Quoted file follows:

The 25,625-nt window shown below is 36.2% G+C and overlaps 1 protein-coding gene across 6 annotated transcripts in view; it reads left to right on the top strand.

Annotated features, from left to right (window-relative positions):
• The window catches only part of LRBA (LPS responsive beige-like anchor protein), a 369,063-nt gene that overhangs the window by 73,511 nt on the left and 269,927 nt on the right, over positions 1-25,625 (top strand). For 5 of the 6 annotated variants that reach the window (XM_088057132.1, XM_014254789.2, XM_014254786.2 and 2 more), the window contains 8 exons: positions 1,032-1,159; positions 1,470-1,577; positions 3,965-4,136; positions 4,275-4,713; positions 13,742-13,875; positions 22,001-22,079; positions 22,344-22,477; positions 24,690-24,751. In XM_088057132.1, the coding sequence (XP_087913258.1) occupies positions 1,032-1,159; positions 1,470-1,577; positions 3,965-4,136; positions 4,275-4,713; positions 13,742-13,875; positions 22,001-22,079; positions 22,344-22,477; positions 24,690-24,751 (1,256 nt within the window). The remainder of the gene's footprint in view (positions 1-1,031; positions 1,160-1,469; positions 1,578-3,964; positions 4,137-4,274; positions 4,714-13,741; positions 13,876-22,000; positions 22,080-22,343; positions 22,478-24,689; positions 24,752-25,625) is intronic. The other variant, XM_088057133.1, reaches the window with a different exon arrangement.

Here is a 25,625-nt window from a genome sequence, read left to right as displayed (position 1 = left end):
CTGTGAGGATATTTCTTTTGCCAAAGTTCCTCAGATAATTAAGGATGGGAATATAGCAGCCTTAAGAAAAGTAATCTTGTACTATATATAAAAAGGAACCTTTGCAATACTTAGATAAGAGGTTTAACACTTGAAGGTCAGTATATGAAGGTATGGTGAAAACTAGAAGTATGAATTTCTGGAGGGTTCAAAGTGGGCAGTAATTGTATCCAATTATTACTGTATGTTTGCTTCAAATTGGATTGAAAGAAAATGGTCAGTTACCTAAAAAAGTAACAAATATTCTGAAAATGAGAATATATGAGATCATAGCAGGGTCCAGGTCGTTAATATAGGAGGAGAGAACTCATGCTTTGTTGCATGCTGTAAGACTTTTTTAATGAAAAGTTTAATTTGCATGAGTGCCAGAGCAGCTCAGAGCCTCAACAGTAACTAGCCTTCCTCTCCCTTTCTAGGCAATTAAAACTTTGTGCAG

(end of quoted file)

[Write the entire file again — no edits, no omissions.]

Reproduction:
The 25,625-nt window shown below is 36.2% G+C and overlaps 1 protein-coding gene across 6 annotated transcripts in view; it reads left to right on the top strand.

Annotated features, from left to right (window-relative positions):
• The window catches only part of LRBA (LPS responsive beige-like anchor protein), a 369,063-nt gene that overhangs the window by 73,511 nt on the left and 269,927 nt on the right, over positions 1-25,625 (top strand). For 5 of the 6 annotated variants that reach the window (XM_088057132.1, XM_014254789.2, XM_014254786.2 and 2 more), the window contains 8 exons: positions 1,032-1,159; positions 1,470-1,577; positions 3,965-4,136; positions 4,275-4,713; positions 13,742-13,875; positions 22,001-22,079; positions 22,344-22,477; positions 24,690-24,751. In XM_088057132.1, the coding sequence (XP_087913258.1) occupies positions 1,032-1,159; positions 1,470-1,577; positions 3,965-4,136; positions 4,275-4,713; positions 13,742-13,875; positions 22,001-22,079; positions 22,344-22,477; positions 24,690-24,751 (1,256 nt within the window). The remainder of the gene's footprint in view (positions 1-1,031; positions 1,160-1,469; positions 1,578-3,964; positions 4,137-4,274; positions 4,714-13,741; positions 13,876-22,000; positions 22,080-22,343; positions 22,478-24,689; positions 24,752-25,625) is intronic. The other variant, XM_088057133.1, reaches the window with a different exon arrangement.

Here is a 25,625-nt window from a genome sequence, read left to right as displayed (position 1 = left end):
CTGTGAGGATATTTCTTTTGCCAAAGTTCCTCAGATAATTAAGGATGGGAATATAGCAGCCTTAAGAAAAGTAATCTTGTACTATATATAAAAAGGAACCTTTGCAATACTTAGATAAGAGGTTTAACACTTGAAGGTCAGTATATGAAGGTATGGTGAAAACTAGAAGTATGAATTTCTGGAGGGTTCAAAGTGGGCAGTAATTGTATCCAATTATTACTGTATGTTTGCTTCAAATTGGATTGAAAGAAAATGGTCAGTTACCTAAAAAAGTAACAAATATTCTGAAAATGAGAATATATGAGATCATAGCAGGGTCCAGGTCGTTAATATAGGAGGAGAGAACTCATGCTTTGTTGCATGCTGTAAGACTTTTTTAATGAAAAGTTTAATTTGCATGAGTGCCAGAGCAGCTCAGAGCCTCAACAGTAACTAGCCTTCCTCTCCCTTTCTAGGCAATTAAAACTTTGTGCAG